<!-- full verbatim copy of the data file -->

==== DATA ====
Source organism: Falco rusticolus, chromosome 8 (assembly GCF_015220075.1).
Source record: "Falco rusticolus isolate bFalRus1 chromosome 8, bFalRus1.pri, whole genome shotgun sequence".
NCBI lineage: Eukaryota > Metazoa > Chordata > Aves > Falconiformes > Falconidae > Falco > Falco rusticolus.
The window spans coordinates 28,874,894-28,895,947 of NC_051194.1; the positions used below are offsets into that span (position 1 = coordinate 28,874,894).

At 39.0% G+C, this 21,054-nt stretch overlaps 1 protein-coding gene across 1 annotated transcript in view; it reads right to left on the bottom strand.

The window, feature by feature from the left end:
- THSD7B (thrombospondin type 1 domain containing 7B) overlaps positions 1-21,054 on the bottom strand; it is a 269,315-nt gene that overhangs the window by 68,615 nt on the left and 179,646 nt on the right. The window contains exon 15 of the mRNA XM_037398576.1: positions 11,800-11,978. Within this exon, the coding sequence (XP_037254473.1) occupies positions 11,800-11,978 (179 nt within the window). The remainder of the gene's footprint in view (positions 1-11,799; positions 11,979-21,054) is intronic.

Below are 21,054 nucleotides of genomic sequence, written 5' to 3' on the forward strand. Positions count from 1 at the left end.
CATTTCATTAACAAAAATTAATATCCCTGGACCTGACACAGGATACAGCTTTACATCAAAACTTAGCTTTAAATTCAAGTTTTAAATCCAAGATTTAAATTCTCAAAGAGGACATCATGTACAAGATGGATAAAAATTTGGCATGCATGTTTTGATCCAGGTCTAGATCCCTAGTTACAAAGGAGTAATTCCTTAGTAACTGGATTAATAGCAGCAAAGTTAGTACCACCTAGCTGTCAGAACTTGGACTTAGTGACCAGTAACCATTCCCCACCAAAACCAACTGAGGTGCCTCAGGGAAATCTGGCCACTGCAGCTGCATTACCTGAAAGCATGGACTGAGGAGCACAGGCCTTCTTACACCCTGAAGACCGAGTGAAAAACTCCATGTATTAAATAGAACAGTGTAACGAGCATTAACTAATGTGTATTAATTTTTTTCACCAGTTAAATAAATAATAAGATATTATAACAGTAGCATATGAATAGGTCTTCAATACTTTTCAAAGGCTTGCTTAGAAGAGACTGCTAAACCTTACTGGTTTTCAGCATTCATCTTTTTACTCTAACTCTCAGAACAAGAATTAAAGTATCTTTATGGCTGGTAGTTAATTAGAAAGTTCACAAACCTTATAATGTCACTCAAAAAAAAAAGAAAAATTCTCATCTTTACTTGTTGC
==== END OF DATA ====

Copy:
Source organism: Falco rusticolus, chromosome 8 (assembly GCF_015220075.1).
Source record: "Falco rusticolus isolate bFalRus1 chromosome 8, bFalRus1.pri, whole genome shotgun sequence".
NCBI lineage: Eukaryota > Metazoa > Chordata > Aves > Falconiformes > Falconidae > Falco > Falco rusticolus.
The window spans coordinates 28,874,894-28,895,947 of NC_051194.1; the positions used below are offsets into that span (position 1 = coordinate 28,874,894).

At 39.0% G+C, this 21,054-nt stretch overlaps 1 protein-coding gene across 1 annotated transcript in view; it reads right to left on the bottom strand.

The window, feature by feature from the left end:
- THSD7B (thrombospondin type 1 domain containing 7B) overlaps positions 1-21,054 on the bottom strand; it is a 269,315-nt gene that overhangs the window by 68,615 nt on the left and 179,646 nt on the right. The window contains exon 15 of the mRNA XM_037398576.1: positions 11,800-11,978. Within this exon, the coding sequence (XP_037254473.1) occupies positions 11,800-11,978 (179 nt within the window). The remainder of the gene's footprint in view (positions 1-11,799; positions 11,979-21,054) is intronic.

Below are 21,054 nucleotides of genomic sequence, written 5' to 3' on the forward strand. Positions count from 1 at the left end.
CATTTCATTAACAAAAATTAATATCCCTGGACCTGACACAGGATACAGCTTTACATCAAAACTTAGCTTTAAATTCAAGTTTTAAATCCAAGATTTAAATTCTCAAAGAGGACATCATGTACAAGATGGATAAAAATTTGGCATGCATGTTTTGATCCAGGTCTAGATCCCTAGTTACAAAGGAGTAATTCCTTAGTAACTGGATTAATAGCAGCAAAGTTAGTACCACCTAGCTGTCAGAACTTGGACTTAGTGACCAGTAACCATTCCCCACCAAAACCAACTGAGGTGCCTCAGGGAAATCTGGCCACTGCAGCTGCATTACCTGAAAGCATGGACTGAGGAGCACAGGCCTTCTTACACCCTGAAGACCGAGTGAAAAACTCCATGTATTAAATAGAACAGTGTAACGAGCATTAACTAATGTGTATTAATTTTTTTCACCAGTTAAATAAATAATAAGATATTATAACAGTAGCATATGAATAGGTCTTCAATACTTTTCAAAGGCTTGCTTAGAAGAGACTGCTAAACCTTACTGGTTTTCAGCATTCATCTTTTTACTCTAACTCTCAGAACAAGAATTAAAGTATCTTTATGGCTGGTAGTTAATTAGAAAGTTCACAAACCTTATAATGTCACTCAAAAAAAAAAGAAAAATTCTCATCTTTACTTGTTGC